I should likely have detailed. As the OP seems to mention this as an 
alternative to #include, I believe he's talking specifically about using a 
server script tag attribute with an src attribute pointing to server side 
code (as could be done also in "Classic" ASP as a replacement for #include).

My remark doesn't include (no pun intended) other usage of the script tag 
and especially its client side flavor...
--
Patrice


0
Patrice
1/8/2010 2:44:48 PM
Metre Meter <metremeter@yahoo.co.uk> wrote in news:9a7d595a-374f-4af0-
bcf2-d62785c93202@21g2000yqj.googlegroups.com:

> - Where is the line between "native" language features (e.g. in
> JScript), and those features which are part of .Net (or whatever),
> common to all .Net languages? Or put another way, how are the .Net
> facilities "mapped" onto a particular language? (I'm sorry of this
> question is somewhat vague...)


If you are truly talking JScript, which is a client technology, and 
ASP.NET, .NET, etc., they are not related whatsoever. JScript is a 
client side technology that works in a browser and ASP.NET is a server 
side platform. You can output JScript (JavaScript, ECMAScript) for the 
client side, but it is not part of ASP.NET.

If you mean languages like J#, F#, C#, VB, et al, the language is the 
means of programming for ASP.NET, but ASP.NET is simply the web 
framework, or container, etc. 

> - In a closely-related matter, do any languages have issues accessing
> the full ASP.Net environment and facilities? For example, I found
> accessing .Net Collections in JScript problematic (though I eventually
> worked out how to do it).

Any client side language requires you understand the client side 
rendering to play with the "components". Once the page has left the 
server, it is now a mixture of HTML, CSS and JavaScript. There is .NET 
potential in Silverlight, but a standard ASP.NET page renders as XHTML, 
CSS and script. That is all.

This relates back to how the web works. I have a couple of entry level 
posts on my blog that might be useful to you:

This one is on how data works in .NET, but also covers a bit of the web 
Request Response mechanism:
http://bit.ly/8MCMDK

This one explains Request/Response, esp. as related to cookies:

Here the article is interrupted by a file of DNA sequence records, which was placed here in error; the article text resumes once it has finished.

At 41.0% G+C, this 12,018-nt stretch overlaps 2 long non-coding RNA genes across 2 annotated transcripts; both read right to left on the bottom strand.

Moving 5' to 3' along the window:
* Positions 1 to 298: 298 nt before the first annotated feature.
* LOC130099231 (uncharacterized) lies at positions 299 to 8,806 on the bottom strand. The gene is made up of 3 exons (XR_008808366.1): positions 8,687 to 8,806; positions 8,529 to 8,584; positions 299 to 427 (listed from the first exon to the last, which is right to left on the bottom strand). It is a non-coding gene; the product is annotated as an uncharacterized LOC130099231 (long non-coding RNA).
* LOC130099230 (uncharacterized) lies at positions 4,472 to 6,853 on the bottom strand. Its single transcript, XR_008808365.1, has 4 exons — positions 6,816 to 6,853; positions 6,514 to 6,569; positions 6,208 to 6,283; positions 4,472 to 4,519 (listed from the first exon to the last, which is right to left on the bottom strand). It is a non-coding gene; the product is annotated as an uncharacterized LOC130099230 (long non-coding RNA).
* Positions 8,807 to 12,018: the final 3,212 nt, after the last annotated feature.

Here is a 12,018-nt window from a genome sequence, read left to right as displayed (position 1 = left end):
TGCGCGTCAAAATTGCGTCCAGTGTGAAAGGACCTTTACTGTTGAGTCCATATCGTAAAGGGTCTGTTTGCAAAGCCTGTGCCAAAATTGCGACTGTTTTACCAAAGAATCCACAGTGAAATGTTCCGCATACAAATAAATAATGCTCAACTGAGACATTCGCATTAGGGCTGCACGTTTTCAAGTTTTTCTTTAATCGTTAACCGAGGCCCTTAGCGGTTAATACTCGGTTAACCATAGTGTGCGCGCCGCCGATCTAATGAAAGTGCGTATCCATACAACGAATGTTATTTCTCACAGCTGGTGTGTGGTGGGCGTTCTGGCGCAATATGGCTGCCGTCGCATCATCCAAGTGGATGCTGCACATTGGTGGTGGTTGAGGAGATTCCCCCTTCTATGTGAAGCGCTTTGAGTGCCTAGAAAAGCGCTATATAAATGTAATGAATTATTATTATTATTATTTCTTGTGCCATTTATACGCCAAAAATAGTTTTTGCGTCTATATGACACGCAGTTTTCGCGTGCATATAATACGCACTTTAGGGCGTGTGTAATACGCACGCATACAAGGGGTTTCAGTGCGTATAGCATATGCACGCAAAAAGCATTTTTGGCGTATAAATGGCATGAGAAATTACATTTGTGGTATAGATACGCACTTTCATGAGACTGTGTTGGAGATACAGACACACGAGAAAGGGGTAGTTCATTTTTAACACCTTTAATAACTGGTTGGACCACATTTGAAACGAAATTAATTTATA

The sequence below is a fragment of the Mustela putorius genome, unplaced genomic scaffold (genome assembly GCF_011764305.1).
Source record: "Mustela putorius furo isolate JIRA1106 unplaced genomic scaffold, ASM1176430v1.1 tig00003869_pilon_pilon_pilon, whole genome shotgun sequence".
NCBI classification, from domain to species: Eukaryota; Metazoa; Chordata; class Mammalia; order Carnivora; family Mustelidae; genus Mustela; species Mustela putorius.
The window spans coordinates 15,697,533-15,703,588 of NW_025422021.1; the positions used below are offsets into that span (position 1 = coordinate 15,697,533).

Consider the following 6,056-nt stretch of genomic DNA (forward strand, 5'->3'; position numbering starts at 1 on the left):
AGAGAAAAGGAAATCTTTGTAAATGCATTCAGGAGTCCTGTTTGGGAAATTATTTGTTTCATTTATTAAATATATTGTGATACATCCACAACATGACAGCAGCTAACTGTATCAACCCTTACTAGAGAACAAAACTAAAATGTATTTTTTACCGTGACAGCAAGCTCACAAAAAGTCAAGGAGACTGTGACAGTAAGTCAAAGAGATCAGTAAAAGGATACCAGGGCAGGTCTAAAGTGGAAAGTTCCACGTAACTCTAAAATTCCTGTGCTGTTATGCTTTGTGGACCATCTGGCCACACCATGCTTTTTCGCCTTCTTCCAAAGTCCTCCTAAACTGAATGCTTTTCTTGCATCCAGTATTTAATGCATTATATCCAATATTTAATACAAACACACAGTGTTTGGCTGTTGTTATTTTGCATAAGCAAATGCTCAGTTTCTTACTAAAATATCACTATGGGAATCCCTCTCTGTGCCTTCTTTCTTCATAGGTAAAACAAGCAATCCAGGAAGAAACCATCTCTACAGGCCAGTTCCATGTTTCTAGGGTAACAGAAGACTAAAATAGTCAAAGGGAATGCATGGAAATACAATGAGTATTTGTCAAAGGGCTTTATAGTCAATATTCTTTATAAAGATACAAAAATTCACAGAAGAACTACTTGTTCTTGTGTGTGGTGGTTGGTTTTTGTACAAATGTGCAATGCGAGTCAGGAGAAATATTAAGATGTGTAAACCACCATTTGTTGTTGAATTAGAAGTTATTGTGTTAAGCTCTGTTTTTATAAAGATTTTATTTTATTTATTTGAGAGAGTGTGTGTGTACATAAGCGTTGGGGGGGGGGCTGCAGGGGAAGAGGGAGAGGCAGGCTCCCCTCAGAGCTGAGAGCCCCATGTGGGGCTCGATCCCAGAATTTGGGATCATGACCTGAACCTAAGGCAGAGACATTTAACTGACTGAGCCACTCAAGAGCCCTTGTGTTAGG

http://bit.ly/87Kdzq

These are more "big picture" types of posts.

> - What support to I have for the "native" Windows features under
> ASP.Net? Is everything done through the CLR? Can I access ADO COM
> objects in a moderately straightforward manner with ASP.Net, or does
> everything have to be done via the .Net facilities?

You are mixing CLR (the run time) with Interop (access COM bits) with 
compilation, etc.

All .NET runs under the CLR. It can run COM and native bits through 
interop. For COM, you use tlbimp.exe to create a .NET callable wrapper. 
This can be done by adding a reference, so you don't really have to 
understand type library imports and exports (although they are big 
picture bits). The book CLR with C# or CLR with VB (Richter) are great 
big picture books for understanding how .NET works.

Add a reference to the ADO library and you end up with the ADO objects 
in a .NET wrapper. The question, however, is why you would want to do 
this, as the new model is much more efficient and relatively easy to 
learn enough you won't want to go back.

> - Which is the best way to stucture my programs made up of multiple
> files- via #includes or via <script> tags? 

#include files are not the best way in ASP.NET. Now, the answer, beyond 
that, is tricky.

For multiple code files, encapsulate the logic in libraries or create 
controls or master pages. This is one way to reuse the code over and